Some were drawn to Eltham through gathering at the first meeting place in the city following the war. This was 'Mr' Jorgensen's back room at the Mitre Tavern on Tuesdays and Thursdays. These gatherings were often followed by dinner at the Latin Club. The room at the Mitre was lost when it was re-modelled so the Swanston Family Hotel in Swanston Street became the meeting place on two nights each week. Friday night was the main night. I t had as much a coffee house character as that of a hotel.
Tim explained that there were men like Brian Fitzpatrick, Eric Lambert, David Armstrong, Geoff Underhill, Peter O'Shaughnessy and others at one end of the bar and at the other assembled the beginnings of a petty criminal group. This general gathering developed into what became known as the 'Drift', a loose name given to Friday night activities which started from this centre and had no explicable reason for being. They just happened because they happened.
Tim commented that, looking back on those times, the scene was like a cross between Greenwich Village in New York and Eltham. It eventually spawned a whole series of cafe theatres in Fitzroy and Carlton like the 'Last Laugh', the 'Flying Trapeze' and Tony's Sunday nights at Mietta's for a time.
Betty Burstall herself launched and ran 'La Mama' in Carlton. They produced new poets and artists and generated a new lifestyle dimension in Melbourne. The 'Drift' people would often dine at the Del Capri in Carlton. On the way from the Swanston Family they would call for a while at Bernie Lawson's studio in Collingwood and pickup men like Ian Mair and Bernard O'Dowd's son. At dinner an outing would be arranged to fill in the balance of the night. They would set off like a wedding cortege to do a quick round of two or three parties and the unsuspecting party-givers would open their front doors to be confronted with up to 40 uninvited guests. If this entertainment did not prove up to standard, there was a sign given amongst the 'Drifters' which consisted of pulling the left ear as an indication that it was time to move on to the next place of entertainment.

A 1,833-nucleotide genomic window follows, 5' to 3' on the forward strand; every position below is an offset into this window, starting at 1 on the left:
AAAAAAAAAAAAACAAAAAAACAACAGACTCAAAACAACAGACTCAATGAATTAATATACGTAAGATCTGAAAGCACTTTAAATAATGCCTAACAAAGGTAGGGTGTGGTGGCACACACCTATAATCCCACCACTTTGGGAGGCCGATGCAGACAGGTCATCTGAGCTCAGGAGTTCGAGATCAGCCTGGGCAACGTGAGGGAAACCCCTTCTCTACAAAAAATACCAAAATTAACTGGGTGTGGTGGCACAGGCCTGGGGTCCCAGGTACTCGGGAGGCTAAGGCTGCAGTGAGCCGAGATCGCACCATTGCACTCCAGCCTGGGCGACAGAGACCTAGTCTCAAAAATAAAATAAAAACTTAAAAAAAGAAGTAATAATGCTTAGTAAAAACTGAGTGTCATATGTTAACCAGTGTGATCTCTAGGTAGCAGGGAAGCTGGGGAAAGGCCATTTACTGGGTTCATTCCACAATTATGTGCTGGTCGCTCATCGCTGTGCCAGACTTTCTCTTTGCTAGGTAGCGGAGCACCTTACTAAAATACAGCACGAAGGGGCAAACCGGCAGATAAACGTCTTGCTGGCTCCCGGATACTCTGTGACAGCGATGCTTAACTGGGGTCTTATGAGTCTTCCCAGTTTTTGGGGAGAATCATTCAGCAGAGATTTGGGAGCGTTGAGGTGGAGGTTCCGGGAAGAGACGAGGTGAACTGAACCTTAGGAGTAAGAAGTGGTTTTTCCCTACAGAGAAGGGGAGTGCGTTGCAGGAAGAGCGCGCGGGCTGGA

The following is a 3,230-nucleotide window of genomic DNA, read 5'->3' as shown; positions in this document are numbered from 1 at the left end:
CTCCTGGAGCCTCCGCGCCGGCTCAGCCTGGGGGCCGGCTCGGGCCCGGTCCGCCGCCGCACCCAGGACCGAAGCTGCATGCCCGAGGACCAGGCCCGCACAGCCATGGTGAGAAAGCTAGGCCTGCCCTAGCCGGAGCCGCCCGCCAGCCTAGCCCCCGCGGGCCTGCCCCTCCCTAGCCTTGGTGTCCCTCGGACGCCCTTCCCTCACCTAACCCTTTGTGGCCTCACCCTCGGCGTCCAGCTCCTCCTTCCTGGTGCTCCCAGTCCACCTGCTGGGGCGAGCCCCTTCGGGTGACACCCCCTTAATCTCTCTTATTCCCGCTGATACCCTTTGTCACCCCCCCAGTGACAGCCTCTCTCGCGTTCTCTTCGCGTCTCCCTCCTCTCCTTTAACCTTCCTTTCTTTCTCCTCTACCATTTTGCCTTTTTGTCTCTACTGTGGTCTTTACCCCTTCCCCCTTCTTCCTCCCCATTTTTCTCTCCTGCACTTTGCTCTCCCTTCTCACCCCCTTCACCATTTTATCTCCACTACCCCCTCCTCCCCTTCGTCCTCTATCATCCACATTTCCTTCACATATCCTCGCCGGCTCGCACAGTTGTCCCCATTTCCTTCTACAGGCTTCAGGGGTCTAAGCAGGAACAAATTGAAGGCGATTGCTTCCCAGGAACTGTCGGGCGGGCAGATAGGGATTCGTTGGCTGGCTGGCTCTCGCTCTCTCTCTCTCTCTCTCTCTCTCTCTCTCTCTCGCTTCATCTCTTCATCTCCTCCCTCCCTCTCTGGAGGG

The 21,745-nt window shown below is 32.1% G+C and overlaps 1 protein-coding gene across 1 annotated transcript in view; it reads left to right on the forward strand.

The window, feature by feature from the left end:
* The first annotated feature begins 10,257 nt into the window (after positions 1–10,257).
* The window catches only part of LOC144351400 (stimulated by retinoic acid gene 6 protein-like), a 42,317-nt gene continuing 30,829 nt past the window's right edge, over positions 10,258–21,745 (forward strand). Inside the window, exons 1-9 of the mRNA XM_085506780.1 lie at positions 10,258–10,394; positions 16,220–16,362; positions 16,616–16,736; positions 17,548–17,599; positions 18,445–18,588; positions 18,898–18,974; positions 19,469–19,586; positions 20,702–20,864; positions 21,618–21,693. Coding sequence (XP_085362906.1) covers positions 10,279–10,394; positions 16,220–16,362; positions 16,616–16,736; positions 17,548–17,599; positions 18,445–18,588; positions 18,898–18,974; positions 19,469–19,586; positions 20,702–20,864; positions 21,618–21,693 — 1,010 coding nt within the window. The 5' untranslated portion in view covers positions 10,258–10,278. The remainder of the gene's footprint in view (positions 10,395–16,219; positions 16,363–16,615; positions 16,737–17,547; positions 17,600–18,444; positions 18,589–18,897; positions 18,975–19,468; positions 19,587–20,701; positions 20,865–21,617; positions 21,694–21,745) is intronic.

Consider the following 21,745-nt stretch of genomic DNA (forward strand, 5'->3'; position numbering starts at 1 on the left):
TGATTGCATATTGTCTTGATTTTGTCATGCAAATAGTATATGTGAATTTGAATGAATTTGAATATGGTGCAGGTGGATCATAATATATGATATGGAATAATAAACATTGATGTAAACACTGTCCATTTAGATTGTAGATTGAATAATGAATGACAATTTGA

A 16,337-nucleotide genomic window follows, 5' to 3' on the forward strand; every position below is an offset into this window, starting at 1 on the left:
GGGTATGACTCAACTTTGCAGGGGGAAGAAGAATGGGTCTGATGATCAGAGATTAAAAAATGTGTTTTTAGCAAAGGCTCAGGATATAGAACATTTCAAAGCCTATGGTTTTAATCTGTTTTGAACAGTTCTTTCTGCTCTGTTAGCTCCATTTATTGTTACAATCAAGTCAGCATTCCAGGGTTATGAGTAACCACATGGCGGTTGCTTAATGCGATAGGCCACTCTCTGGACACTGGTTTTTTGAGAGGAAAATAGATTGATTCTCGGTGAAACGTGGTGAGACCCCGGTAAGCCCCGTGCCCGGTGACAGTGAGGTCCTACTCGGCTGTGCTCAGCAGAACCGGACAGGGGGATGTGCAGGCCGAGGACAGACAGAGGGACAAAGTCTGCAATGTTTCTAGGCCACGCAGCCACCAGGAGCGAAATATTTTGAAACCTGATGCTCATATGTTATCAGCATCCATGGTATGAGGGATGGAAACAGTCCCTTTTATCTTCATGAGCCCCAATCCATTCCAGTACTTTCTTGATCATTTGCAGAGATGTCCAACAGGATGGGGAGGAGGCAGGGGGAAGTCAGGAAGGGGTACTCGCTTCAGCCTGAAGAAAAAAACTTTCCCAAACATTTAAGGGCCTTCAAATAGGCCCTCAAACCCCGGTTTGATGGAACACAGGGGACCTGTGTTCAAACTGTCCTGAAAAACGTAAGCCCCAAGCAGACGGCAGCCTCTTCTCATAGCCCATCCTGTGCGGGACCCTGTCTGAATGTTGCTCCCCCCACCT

There were times when Barry Humphries, who was also a regular, took them down to Luna Park and they watched the occasional financially successful person who joined in suspended and flattened against the side of the rotor like a medieval victim on the wheel.
When the Swanston Family Hotel closed in the middle 50s, they chopped a hole in the floor and stuck a tree in it. They then moved off to another hotel meeting place called 'Tatts'. Tim said that the motivating force of the Drift could be described by an existentialist remark, 'Swing with the Living Moment'. The group was a kind of mad organism with life in itself. There was the night, for example, when Tim bet he could swim from McClelland's place in 'Laughing Waters' down the Yarra River to Morrison's in half an hour. Some considerable amount of alcohol had been consumed and Don Gunner, the philosopher, Tim and another man set off feeling like channel swimmers. It was only a stone's throw overland, but Tim counted 32 bends in the course of the stream before they made it hours later. They were naked and the car that had been sent to pick them up had left long before they arrived, thinking they were not coming. So, in the pre-dawn darkness, the three ghostly figures moved silently and sadly through the trees back to McClellands.